Streams

Foreclosures Rise In July But Down from Last Year

Thursday, August 12, 2010

housing, house, foreclosure, foreclosing House in foreclosure. (Respres/flickr)

The number of homeowners receiving a notice of foreclosure increased nearly 4 percent from June to July according to the online foreclosure tracking company RealtyTrac. One in every 397 U.S. housing units received a foreclosure filing last month. “Filings” covers default notices, home auctions and bank repossessions.

While foreclosure filings increased month-to-month, they fell 10 percent compared to a year ago. But even as homeowners receiving a foreclosure notice declined, banks repossessed homes at near-record levels, indicating those in the foreclosure process are not finding financial assistance or significant mortgage modifications to stay in their homes.

The “sand states” continued to have the highest rates of foreclosure. In Nevada, one in every 82 housing units received a foreclosure filing. It has been in the No. 1 slot for more than three years. Las Vegas had the nation’s highest foreclosure rate for large cities, with one in every 71 homes receiving a foreclosure notice.

RealtyTrac did find some possible good news for the Silver State as foreclosure notices on a year-over-year basis have now fallen for 10  months in a row. 

Arizona and Florida had the second and third highest foreclosures rates.

Five states – California, Florida, Illinois, Michigan and Nevada – accounted for more than half of all the foreclosure notices in the state.

Foreclosure filings fell nearly 21 percent from June to July in New York state and were down 41 percent from a year ago. Filings in New Jersey declined 22 percent and 7 percent on a monthly and yearly basis, respectively.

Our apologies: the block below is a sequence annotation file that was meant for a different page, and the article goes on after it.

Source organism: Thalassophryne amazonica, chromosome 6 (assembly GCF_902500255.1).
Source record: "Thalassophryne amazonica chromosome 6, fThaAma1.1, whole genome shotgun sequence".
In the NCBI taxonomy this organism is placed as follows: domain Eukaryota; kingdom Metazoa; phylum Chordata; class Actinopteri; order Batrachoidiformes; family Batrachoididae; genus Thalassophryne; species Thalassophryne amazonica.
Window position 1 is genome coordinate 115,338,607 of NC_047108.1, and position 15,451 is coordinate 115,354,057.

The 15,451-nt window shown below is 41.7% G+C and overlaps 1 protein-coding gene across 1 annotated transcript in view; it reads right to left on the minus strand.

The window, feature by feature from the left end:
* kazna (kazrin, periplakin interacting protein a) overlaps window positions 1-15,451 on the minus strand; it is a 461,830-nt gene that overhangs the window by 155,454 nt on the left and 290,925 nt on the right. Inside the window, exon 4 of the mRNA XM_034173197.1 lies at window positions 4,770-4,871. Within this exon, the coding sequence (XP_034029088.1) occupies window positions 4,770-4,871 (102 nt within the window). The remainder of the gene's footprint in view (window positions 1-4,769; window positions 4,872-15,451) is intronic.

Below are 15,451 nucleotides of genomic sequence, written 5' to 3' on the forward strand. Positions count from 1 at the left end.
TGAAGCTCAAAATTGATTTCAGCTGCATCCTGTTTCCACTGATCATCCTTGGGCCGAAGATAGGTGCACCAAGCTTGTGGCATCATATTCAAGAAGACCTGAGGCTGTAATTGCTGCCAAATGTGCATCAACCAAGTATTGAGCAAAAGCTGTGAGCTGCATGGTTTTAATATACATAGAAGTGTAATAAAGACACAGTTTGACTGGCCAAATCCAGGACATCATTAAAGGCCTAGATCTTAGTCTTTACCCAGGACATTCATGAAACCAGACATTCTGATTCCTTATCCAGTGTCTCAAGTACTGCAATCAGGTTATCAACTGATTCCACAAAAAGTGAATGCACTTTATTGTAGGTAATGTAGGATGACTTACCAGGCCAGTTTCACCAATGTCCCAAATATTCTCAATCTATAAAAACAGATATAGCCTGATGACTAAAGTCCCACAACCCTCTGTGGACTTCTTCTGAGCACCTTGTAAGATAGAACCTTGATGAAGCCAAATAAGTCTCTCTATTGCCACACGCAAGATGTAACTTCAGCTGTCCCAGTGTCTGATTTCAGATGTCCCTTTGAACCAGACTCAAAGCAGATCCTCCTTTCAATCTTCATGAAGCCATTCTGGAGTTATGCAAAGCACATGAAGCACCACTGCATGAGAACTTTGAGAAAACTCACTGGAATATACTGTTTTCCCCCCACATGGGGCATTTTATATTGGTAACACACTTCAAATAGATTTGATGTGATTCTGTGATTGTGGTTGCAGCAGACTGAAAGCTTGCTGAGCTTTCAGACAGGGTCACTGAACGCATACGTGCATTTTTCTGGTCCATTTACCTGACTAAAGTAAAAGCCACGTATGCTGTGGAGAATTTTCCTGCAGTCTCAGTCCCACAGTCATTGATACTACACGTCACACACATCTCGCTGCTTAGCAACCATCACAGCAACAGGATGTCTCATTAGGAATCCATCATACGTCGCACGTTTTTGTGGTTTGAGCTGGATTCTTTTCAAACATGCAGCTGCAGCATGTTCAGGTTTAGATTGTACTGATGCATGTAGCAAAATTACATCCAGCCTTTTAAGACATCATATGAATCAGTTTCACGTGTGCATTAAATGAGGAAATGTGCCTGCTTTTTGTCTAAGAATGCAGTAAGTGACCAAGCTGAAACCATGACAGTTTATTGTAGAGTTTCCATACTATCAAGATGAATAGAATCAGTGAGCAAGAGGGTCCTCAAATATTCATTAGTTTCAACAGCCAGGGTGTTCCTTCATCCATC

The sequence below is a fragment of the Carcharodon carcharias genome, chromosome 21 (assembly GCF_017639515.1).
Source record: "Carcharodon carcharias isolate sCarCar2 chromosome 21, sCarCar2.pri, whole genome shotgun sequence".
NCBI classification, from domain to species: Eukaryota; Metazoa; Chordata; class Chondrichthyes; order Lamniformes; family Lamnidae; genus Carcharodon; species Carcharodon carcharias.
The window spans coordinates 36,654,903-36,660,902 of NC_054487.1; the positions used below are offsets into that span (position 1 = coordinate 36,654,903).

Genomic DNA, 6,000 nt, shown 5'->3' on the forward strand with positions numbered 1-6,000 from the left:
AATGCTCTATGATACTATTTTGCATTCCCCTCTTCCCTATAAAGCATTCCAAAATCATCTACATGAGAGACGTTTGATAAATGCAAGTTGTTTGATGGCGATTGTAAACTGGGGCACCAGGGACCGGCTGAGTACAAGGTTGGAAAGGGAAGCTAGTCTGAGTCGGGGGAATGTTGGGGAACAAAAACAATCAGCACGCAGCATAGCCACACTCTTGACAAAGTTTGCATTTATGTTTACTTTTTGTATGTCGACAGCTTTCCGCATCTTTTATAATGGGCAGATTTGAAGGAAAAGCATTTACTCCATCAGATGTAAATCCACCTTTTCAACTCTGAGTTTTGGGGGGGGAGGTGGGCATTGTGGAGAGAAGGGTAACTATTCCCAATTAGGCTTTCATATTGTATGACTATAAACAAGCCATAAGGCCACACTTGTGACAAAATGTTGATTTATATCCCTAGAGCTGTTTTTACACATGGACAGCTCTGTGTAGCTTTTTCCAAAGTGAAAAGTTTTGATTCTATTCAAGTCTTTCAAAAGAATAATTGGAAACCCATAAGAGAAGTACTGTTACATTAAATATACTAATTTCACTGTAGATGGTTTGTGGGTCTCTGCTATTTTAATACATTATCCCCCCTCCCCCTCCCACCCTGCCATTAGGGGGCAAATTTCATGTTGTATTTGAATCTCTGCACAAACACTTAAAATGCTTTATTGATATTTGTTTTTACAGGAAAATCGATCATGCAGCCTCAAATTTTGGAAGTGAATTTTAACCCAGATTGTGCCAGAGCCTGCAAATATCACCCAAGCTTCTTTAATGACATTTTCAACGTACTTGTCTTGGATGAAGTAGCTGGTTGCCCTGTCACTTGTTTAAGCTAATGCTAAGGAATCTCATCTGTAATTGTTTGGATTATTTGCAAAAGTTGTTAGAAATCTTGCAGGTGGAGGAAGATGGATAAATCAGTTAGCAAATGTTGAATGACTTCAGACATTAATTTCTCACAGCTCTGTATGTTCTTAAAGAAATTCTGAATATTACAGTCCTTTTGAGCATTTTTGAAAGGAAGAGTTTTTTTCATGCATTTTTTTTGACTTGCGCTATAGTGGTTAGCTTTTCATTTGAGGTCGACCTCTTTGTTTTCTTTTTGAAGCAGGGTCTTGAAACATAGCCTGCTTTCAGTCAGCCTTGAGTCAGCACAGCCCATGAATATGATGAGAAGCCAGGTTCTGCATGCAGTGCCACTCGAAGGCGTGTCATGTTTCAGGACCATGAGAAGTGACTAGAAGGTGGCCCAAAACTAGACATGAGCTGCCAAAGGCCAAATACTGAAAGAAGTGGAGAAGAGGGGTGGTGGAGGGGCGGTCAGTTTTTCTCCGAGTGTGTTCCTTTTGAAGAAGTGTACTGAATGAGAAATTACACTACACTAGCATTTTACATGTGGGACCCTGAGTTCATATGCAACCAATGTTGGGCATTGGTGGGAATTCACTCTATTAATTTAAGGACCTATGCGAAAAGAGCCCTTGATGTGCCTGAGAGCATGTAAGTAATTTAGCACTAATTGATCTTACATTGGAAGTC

Tags:

More in:

News, weather, Radiolab, Brian Lehrer and more.
Get the best of WNYC in your inbox, every morning.

Comments [1]

Neha Wasnik from Mumbai

Twitter launches its own tweet button for sharing http://dlvr.it/3jWJ2

Aug. 13 2010 02:22 AM

Leave a Comment

Register for your own account so you can vote on comments, save your favorites, and more. Learn more.
Please stay on topic, be civil, and be brief.
Email addresses are never displayed, but they are required to confirm your comments. Names are displayed with all comments. We reserve the right to edit any comments posted on this site. Please read the Comment Guidelines before posting. By leaving a comment, you agree to New York Public Radio's Privacy Policy and Terms Of Use.

Sponsored

Latest Newscast

 

 

Support

WNYC is supported by the Charles H. Revson Foundation: Because a great city needs an informed and engaged public

Feeds

Supported by